Tags: Global Warming, Mental Rigor, Sustainability
I have been a fan of Malibu Farm ever since I read a description of it in C Magazine, that evoked such a magical sense of place, I knew that a dinner there — and a chance, one should hope, to meet its sublimely visionary creatrix Helene Henderson — lay in my future. Alison Clare Steingold, writing for C Magazine, described it thus:
[o]ne pig, two dogs, two goats, 23 chickens, 10 raised beds, 50 fruit trees, 300 raspberry bushes, 400 grapevines and some peacocks. Add a beehive for raw honey, Viognier from down the way, zesty Bloody Marys courtesy of a brand-new local mixer and golden olive oil from a nearby Point Dume grove.
What more do you need to know?
There is, of course, the view to take in, and the simple, elegant, “why didn’t I think of that” lifestyle concept to contemplate, but the only real information you need is of the “how the heck can I eat there” kind. With last week’s opening of the Malibu Farm Pop-Up at Malibu Pier, there are now two options:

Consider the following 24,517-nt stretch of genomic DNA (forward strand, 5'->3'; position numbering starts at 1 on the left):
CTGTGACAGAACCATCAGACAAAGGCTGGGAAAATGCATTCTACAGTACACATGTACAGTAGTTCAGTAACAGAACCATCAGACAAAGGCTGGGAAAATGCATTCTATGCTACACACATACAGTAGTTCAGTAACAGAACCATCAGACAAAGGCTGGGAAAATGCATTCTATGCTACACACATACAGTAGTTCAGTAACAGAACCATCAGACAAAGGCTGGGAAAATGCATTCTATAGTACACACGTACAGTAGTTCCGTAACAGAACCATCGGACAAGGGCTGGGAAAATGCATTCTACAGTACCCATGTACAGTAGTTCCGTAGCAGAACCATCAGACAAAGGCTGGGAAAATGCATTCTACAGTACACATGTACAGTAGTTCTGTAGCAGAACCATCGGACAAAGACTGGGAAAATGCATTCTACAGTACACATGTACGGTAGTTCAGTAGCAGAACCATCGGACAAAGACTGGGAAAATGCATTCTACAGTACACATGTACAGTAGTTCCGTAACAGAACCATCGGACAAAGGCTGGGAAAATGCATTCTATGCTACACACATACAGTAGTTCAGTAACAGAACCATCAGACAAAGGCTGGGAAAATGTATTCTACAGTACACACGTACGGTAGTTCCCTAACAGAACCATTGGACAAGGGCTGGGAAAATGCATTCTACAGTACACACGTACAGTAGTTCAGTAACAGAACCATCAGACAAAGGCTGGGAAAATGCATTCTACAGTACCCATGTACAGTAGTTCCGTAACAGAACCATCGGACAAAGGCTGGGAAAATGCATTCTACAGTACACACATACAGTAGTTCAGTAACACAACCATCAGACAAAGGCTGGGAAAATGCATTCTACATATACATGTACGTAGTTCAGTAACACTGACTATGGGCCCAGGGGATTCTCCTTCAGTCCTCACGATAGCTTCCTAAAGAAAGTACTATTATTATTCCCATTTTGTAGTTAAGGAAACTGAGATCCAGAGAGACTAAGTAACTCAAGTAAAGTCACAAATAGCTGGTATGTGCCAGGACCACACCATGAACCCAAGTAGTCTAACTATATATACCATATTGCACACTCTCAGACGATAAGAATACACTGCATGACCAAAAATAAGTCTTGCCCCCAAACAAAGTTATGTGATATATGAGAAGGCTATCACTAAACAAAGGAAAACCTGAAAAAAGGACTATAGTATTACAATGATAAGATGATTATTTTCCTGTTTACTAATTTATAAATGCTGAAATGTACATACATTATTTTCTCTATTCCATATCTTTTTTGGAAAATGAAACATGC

Tags: Food, Helene Henderson, Locavore, Malibu Farm, Malibu Farm Pop-Up, Malibu Pier, Restaurants, Sustainability
I’ve been interested in food ever since I became a vegetarian the summer after I graduated from college. It was my gateway drug to foodie-ism and to all things healthy and environmentally sound. The impetus was an offending pork chop that I picked up from the A&P. It was disgusting. Turned me off to meat for a good ten years, until one day I had a craving for a pan-fried steak. Wise, by then, to the ways of good food, I drove myself directly to Whole Foods and bought a delicious if pricey grass-fed, hormone free steak which I fried up in an iron skillet with fresh rosemary and olive oil. Best meal I’ve ever had. I’ve been a dedicated omnivore ever since, though my vegetarian days have left their beautiful mark.
Tags: An Everlasting Meal, Farm To Table, Farmers Markets, Food, Food Policy, Locavorism, Mark Bittman, Sustainability, Tamar Adler, The Life